Use pink pets to support Breast Cancer Awareness Month


October is Breast Cancer Awareness Month, and you can raise awarenessand raise money for the causewith this fun activity that engages your clients.

Recently we organized and ran a fundraiser with the team at our grooming facility Doggone Healthy to raise money for the Pink Ribbon Project, a program that provides mammograms to women who can't afford them. They also provide comfort bags to women going through treatment, along with other feel good services.

I come from a family of breast cancer survivors, and so I'm passionate about this cause. Our technician supervisor helped us select the facility to work with, because her mother is currently undergoing treatment for breast cancer through them. It's our dream that clinics and grooming facilities all over the United States and beyond raise money for this cause. On the next pages, we'll describe what we did-and how you can launch a program at your practice. 


Do you want to get involved too but don't know how? Here's what we did: We dyed pets pink. Using a pet safe, temporary hair dye we encouraged pet owners to select a tuft or tail or Mohawk or ears and dyed them pink. The suggested donation was $5 and raised $258.81 for the Pink Ribbon Project at the New Hanover Regional Medical Center. We called our campaign "Paint Your Pet Pink" for a cause, and it was met with smiles, giggles, funds and paw shakes. 

People ask why would we do such a thing? Do the pets get embarrassed? Does it hurt them? Does it make a difference? I'll answer each of these questions on the following pages. 


Why would we do such a thing?

1. Raising money for this particular group is personal. Each of us knows or has known or is affected by this disease.

2. Pets are an extension of people. They become little furry children who support us in many ways. This is just another way for them to offer support.

3. It raises the profile of the nonprofit. When people approach an owner on the street, asking why is the pet pink, they can spread the word about the services this organization offers.

4. It gives us a face in the community as a facility with team members who care about things other than ourselves. (And we did raise revenue for our facility as well. The dye had to be applied on a clean dog, so we recommended the purchase of a bath with a donation to the cause.) It showed the community that we cared.

5. It made survivors smile. It made grumpy people smile. Even the people who scoffed smiled. The world could always use more smiles.


Do the pets get embarrassed?

Not that we noticed. In fact they enjoyed all the extra attention they received while "pinked."


Does it hurt them?

It is a pet safe temporary hair dye and did not hurt them at all. That said, there are pets that are sensitive to shampoos and dyes, and we would not recommend they participate but would issue a pink bandana instead.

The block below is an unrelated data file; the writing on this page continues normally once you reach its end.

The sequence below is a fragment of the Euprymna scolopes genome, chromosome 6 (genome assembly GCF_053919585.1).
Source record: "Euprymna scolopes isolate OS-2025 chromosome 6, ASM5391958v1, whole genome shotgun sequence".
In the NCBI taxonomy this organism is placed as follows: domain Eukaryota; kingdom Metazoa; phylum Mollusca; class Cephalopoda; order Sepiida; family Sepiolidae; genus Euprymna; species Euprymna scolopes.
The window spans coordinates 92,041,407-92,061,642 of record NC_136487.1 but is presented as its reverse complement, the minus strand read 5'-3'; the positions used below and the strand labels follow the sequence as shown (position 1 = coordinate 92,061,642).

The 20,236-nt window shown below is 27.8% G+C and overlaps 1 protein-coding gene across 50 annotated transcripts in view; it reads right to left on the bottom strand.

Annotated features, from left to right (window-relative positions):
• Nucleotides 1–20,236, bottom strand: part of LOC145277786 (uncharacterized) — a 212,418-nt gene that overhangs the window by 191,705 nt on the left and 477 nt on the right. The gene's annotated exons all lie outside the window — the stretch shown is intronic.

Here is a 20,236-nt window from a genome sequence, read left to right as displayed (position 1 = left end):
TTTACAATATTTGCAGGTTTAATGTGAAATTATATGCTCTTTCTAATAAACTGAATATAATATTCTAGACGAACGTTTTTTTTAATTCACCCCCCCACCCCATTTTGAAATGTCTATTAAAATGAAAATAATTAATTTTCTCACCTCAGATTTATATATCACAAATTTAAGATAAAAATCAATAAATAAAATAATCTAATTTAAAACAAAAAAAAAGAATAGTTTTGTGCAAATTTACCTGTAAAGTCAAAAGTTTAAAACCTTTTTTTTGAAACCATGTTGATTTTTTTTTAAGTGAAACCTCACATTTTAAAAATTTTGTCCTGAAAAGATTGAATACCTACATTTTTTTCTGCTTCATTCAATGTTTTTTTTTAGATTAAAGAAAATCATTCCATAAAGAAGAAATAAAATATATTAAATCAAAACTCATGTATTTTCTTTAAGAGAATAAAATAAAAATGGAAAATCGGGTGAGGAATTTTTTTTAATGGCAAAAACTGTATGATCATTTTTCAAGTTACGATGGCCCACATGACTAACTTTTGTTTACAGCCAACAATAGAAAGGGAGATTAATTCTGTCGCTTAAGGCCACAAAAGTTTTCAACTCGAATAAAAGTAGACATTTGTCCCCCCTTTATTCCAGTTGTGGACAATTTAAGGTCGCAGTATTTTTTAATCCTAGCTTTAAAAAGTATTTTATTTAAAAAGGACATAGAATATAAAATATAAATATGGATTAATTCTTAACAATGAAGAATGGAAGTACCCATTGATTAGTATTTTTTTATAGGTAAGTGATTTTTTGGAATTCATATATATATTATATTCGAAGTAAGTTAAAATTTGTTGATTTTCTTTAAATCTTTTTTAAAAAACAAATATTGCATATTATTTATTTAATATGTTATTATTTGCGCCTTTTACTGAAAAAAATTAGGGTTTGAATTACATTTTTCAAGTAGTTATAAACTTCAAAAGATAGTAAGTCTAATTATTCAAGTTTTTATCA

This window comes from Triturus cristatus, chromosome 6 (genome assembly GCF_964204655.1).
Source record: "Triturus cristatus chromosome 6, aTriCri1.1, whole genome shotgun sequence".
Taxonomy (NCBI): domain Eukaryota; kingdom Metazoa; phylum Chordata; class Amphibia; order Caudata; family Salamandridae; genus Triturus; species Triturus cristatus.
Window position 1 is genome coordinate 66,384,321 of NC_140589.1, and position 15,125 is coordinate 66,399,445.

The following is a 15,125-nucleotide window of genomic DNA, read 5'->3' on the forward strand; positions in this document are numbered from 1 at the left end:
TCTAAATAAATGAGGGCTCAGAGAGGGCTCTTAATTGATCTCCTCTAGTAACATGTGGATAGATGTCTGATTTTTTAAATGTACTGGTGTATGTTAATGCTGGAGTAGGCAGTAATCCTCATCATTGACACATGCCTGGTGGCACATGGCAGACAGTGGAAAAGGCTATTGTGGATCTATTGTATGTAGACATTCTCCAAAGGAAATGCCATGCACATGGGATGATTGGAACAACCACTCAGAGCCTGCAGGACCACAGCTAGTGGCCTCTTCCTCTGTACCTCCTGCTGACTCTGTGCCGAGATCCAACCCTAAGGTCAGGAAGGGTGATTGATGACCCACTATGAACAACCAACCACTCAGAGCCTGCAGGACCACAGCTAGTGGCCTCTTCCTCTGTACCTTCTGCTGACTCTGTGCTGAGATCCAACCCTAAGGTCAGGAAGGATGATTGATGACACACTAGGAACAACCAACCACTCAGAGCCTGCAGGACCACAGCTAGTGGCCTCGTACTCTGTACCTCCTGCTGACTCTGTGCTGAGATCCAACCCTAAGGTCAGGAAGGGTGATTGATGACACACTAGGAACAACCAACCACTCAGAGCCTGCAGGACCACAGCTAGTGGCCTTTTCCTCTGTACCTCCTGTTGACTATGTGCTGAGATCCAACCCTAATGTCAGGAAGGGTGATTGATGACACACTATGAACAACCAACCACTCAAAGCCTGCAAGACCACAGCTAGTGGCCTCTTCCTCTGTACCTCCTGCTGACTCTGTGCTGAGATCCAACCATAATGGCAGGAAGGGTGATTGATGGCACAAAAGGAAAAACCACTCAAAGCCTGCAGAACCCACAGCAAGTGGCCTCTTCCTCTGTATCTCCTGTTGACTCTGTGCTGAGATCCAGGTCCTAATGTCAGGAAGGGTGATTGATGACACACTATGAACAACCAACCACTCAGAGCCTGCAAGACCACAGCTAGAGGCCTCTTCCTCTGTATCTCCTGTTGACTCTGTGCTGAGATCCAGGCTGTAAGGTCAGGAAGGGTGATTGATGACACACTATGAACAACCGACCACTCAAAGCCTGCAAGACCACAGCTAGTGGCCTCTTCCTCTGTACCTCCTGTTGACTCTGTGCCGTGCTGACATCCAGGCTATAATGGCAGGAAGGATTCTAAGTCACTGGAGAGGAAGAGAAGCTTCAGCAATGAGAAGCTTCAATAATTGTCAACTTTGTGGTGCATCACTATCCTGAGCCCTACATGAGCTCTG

Does it make a difference? Absolutely!

1. While it was only $258.81, it was $258.81 they would not have received otherwise.

2. We had free coverage in the newspaper with a press release I sent out.

3. We had recognition on the street. I had my own pet out with me for breakfast at a little cafe in the area. The owner came out to talk to me, noting this was the third pet she had seen that week who was pink and wanted to know what was up. I was able to tell her about the program and our facility and my scruffhound Ed enjoyed some extra scratches!

4. It made cancer fighters and survivors smile. That was worth all of the time and energy and pink dyed hands and arms.


So why should you pink your pets? I want to see this program go nation wide this October! I want to see our pets, who support us in so many ways, be able to do this as well. I want our face to be one of smiles, generosity and hope in the community. I think the way to be seen in this light is to make the effort to give back. What I propose is to present the information to the clinics that offer grooming first. Have them be the first tier of the fundraising campaign this October. We offered the baths throughout the day. We also offered the pink to any pet that was already coming in for a groom. We recommend the grooming facilities do that as well. 

The second tier of this campaign would be offering the "pinking" on one day of the month with a first come, first serve set up. I see it as a party atmosphere with pink balloons, streamers, pink shirts on the team and, of course, pink pets. 

Each clinic could select an organization for breast cancer in their area to donate their personally raised funds.

Julie Mullins is a Firstline Editorial Advisory Board member and lead trainer at Doggone Healthy in Calabash, N.C.

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